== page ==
I’m writing this the day after arriving home from visiting family and friends over the Christmas break. It was wonderful seeing everyone, but it always feels good to sleep in your own bed, doesn’t it?
Sitting in my slant-ceilinged attic office, (feels good to write at my own desk, too!) I was thinking about the comforts of being home as I started this, my first blog as a published author with Harlequin Mills & Boon.
I always knew that I wanted to write for Presents and about this time last year, I was working on what would eventually be my debut book, No Longer Forbidden?, published this month as a Mills & Boon Modern. (Not available in paperback in N America).
I’d been working with the wonderful editors in London since I was named a runner-up in their Instant Seduction contest in 2008 and had just received the advice that would take this story to publication.
Based on the opening chapters I’d sent in, they suggested I drop some extraneous plot elements and isolate the hero and heroine: “It is here, in Rosedale, on the island, that Nic and Rowan can play out all the tricky, painful and confused feelings of the past on the page;”
Prior to this advice, I had a terrible penchant for throwing in extra characters when I got stuck so this suggestion paralyzed me. What can happen when two people are alone in a big house and hate each other too much to speak to one another?
I started by getting them there. Rowan wrote Nic a characteristically cheeky note that prompts Nic to confront her. She arrives on the island and walks from the ferry to the house, taking in her beloved home from a hilltop.
Here I stalled. What does Rosedale look like? My first instinct was a sprawling, columned mansion, but I’m a homebody. Our Canadian climate forces us to live inside thick walls for a good portion of the year. A boxy, two-story, peaked roof with a gable or patio for summer barbeques says ‘home’ to me. And who doesn’t sigh with homecoming when they see a cozy English country house with moss on the roof?
No moss in the Med, I’m afraid, but I thought the house should look something like what Rowan and her Irish mother were used to. Something like this:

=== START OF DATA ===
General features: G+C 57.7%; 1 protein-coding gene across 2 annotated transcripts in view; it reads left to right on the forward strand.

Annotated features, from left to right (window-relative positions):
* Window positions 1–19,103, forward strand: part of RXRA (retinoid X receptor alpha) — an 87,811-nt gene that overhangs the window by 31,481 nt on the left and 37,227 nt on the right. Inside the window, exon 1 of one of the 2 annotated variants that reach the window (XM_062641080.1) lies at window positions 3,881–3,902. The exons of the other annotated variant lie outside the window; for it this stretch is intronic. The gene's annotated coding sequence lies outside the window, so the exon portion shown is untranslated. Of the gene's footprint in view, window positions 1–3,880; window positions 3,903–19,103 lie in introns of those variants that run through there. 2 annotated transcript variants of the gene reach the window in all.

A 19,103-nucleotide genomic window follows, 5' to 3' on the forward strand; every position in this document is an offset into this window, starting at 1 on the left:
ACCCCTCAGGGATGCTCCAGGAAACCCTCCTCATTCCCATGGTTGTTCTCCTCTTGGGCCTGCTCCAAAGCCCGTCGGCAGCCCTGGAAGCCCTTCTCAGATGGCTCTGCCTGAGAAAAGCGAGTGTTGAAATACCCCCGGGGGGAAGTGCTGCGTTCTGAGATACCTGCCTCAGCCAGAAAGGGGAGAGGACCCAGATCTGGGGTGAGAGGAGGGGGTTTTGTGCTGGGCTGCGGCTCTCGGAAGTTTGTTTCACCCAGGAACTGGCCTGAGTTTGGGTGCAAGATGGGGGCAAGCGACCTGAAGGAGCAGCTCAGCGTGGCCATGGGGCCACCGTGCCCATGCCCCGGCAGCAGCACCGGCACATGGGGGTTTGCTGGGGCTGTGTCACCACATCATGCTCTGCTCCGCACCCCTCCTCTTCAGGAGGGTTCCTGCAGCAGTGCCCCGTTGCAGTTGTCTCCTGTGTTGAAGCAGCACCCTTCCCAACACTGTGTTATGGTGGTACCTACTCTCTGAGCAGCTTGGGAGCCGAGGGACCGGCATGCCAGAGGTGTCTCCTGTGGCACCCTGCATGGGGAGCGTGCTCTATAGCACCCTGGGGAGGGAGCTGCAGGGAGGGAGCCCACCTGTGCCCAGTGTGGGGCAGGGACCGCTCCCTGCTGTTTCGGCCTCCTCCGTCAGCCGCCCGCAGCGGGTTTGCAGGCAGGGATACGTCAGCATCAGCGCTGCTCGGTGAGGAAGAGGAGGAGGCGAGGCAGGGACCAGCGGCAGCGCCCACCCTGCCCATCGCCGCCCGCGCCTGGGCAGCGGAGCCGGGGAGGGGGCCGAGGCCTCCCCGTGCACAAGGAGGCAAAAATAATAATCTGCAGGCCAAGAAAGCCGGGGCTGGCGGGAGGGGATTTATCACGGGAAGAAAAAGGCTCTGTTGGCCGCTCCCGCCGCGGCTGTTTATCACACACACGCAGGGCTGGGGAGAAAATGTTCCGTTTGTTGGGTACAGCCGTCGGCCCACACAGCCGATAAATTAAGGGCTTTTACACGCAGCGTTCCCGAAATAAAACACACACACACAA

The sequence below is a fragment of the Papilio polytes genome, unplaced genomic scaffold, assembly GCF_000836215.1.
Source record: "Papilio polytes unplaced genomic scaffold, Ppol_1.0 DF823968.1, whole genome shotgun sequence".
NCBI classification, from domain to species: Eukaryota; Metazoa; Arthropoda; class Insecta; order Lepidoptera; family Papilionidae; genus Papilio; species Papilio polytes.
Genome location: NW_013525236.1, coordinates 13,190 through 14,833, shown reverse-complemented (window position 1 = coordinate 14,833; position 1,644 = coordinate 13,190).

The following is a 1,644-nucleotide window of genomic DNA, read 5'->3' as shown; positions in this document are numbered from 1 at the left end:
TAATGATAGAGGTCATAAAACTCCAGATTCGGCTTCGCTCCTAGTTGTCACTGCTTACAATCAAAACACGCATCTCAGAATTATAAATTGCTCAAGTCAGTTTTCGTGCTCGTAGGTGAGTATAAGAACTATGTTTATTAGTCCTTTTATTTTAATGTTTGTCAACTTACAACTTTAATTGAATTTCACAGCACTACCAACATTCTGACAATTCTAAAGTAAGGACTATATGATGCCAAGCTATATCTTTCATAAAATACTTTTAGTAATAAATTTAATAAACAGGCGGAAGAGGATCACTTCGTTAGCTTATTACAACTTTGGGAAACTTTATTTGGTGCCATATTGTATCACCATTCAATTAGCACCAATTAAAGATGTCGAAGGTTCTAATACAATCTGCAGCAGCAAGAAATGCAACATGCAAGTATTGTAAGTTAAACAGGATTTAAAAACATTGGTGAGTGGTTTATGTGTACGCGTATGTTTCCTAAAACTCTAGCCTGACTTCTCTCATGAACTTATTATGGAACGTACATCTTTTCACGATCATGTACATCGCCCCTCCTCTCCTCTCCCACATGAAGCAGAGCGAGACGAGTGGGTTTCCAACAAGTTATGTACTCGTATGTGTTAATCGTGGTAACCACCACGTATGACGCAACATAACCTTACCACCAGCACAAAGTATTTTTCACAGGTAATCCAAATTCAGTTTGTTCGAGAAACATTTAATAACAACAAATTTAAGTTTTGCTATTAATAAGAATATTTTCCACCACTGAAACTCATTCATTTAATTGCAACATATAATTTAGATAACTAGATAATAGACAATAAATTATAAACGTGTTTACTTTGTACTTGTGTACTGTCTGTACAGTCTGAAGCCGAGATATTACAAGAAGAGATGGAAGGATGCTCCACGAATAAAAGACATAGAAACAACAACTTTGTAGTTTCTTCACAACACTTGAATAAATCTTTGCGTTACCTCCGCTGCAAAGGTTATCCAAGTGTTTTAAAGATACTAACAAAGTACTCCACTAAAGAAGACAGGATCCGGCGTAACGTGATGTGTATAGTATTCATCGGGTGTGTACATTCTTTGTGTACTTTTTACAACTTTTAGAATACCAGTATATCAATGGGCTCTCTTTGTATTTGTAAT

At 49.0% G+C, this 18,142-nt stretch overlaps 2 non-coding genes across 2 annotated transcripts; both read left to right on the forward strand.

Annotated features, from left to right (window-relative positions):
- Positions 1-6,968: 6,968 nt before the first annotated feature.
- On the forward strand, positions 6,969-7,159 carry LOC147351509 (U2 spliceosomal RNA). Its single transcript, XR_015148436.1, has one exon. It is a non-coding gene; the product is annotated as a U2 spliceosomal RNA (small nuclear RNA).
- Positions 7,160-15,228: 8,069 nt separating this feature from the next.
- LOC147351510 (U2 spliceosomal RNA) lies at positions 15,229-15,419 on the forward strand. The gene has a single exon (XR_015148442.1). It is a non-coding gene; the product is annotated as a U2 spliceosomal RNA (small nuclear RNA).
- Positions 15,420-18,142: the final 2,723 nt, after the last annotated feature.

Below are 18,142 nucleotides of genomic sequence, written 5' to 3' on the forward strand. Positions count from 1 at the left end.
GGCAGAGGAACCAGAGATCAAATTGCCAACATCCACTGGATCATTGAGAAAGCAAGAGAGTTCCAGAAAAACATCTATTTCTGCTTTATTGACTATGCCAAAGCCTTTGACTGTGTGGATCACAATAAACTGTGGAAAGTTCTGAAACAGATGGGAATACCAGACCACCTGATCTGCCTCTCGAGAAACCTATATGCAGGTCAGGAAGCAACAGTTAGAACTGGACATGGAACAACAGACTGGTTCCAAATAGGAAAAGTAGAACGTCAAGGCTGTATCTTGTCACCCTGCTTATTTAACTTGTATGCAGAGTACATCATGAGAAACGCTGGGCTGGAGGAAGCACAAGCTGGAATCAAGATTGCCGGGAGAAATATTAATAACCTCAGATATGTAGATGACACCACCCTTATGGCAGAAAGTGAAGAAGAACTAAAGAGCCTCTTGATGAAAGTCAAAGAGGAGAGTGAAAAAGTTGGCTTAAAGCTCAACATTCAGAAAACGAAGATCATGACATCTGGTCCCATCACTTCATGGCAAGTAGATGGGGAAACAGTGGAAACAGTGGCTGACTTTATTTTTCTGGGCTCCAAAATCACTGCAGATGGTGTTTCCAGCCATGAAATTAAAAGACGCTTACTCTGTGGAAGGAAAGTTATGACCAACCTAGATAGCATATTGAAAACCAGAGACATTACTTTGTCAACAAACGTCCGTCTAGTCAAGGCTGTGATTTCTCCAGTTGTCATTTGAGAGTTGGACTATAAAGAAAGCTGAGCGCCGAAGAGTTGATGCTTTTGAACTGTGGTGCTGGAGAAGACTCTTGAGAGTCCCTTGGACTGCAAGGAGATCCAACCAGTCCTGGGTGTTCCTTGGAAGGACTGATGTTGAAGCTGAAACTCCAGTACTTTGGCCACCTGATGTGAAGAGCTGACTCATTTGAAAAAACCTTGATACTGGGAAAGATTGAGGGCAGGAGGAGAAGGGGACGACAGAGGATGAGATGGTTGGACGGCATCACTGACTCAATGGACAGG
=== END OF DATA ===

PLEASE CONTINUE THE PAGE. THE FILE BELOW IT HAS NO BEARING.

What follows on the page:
So I made Rosedale a bit of an anomaly. Its architecture had the added benefit of irritating Nic. It didn’t fit with his vision, made him feel claustrophobic, and was a monument to his father’s indulgence of his mistress, Rowan’s mother, Cassandra.
For Rowan, it was the first and only proper
home her actress mother had ever provided for her. When she learns Nic not only wants to expel her from it, but tear it down, she’s appalled.
But her mother is dead along with Nic’s father. She has no claim on the house and Nic gives her a sparse fortnight to pack up her life and get out of it.
Suddenly these two had lots to talk about. The unacknowledged attraction between them adds combustion to the already volatile combination of history and loss and conflicting ideals.
With the focus firmly on Nic and Rowan, I finished the story and in May of last year, Megan Haslam called to offer me a contract for it. I was thrilled to make my first sale, but doubly so because it meant this story would be
shared with you, actual readers.
As the release date drew near, I couldn’t resist revisiting Nic and Rowan by writing out their first kiss, which is only referenced in the book. Whether you’ve already read their story or just want a teaser to see if No Longer Forbidden? is your cup of tea, you can pop onto my website to read The Kiss That Changed Everything.
I feel like I’ve found my ‘home’ writing for Mills & Boon and can’t wait to bring you more stories in future. Where is your home? What says ‘home’ to you?